HONG KONG (Reuters) - The ex-lover and feng shui master of late Hong Kong billionaire Nina Wang was formally charged by police on Thursday with forgery of a will he claimed entitled him to the heiress’s huge estate.
The move further stacks the odds against Tony Chan’s gritty and controversial bid to wrest control of one of Asia’s largest private fortunes after a court ruled last year that a will bequeathing Wang’s entire $4 billion estate to him was a forgery.
Instead, an earlier 2002 will, leaving Wang’s wealth largely to charity, was deemed genuine.
“After extensive police investigation and having sought advice from the Department of Justice, the subject male is formally charged today,” the police said in a statement.
Chan, a married father of three at the time of his affair with Wang, was escorted by police to court.
He has steadfastly maintained the will was genuine and penned by Wang out of love.
He was granted bail of HK$20 million ($2.57 million), though ordered to surrender his travel documents and to remain in his home in the city’s exclusive Peak district.
Pressure has mounted on Chan since his failed court battle, including rejected appeal applications, while being slapped with an order to pay outstanding taxes of HK$347 million ($44 million) from nearly HK$2 billion in feng shui consultation fees that Wang had paid.
Chan, however, claimed the payments were “gifts of love” and shouldn’t be taxed. He recently told reporters he was under severe psychological stress, while suggesting he wasn’t being given fair legal treatment after being described by a judge as “a liar” who’d tailored his evidence to suit his case.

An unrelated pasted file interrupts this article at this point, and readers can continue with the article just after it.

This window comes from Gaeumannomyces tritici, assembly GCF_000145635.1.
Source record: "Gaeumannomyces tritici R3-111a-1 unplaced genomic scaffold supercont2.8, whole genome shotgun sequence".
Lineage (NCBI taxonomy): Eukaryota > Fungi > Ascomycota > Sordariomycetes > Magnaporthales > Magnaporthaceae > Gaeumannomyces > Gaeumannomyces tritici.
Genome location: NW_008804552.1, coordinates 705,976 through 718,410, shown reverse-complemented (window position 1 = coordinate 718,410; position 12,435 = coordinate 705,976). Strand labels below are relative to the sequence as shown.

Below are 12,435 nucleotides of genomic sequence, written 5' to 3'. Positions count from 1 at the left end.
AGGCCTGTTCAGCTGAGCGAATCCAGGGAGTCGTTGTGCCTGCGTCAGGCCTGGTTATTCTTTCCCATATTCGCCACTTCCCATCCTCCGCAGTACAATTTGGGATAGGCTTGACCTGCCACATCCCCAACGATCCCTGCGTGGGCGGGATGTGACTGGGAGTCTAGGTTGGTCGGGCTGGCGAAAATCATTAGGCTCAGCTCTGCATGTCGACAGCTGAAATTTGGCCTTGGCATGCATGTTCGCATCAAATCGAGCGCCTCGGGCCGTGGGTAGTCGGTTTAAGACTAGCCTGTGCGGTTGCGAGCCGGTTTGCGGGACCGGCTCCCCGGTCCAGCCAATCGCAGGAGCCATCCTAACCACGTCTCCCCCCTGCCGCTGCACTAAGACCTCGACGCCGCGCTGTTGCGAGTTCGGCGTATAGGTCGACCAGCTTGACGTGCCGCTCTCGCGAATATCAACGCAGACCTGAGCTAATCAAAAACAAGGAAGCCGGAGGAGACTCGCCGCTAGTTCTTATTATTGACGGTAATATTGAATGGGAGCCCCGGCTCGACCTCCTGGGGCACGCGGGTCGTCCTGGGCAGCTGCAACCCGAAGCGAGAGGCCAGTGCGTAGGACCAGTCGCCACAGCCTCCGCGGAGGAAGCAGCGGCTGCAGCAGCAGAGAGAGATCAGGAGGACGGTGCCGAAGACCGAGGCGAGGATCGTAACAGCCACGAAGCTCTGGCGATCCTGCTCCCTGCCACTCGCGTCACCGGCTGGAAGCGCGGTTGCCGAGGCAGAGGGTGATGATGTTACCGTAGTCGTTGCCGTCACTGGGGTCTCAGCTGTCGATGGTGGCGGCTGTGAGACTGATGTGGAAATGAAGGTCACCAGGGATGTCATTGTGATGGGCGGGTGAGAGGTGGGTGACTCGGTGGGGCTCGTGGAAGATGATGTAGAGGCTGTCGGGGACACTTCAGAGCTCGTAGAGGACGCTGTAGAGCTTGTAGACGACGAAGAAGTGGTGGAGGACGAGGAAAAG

Wang, rated Asia’s richest woman, was one of Hong Kong’s most colorful tycoons, nicknamed “little sweetie” for her braided pigtails, mini-skirts and giggly persona.
The twists and turns featured revelations of adultery and bizarre rituals associated with feng shui, a Chinese philosophy aimed at optimizing natural energy flows in homes and spaces.
Wang was one of Asia’s wealthiest women with a business empire including the Chinachem Group, Hong Kong’s largest private property developer. She died of cancer in 2007, aged 69.
Born in Shanghai, Wang inherited most of her wealth from her husband, Teddy, who was kidnapped in 1990 and never seen alive again despite the payment of a $33 million ransom. She later fought a legal battle with her father-in-law for control of the estate.
(Reporting by James Pomfret and Xavier Ng; Editing by Kim Coghill)
This story corrects the bail amount to HK$20 million in paragraph 7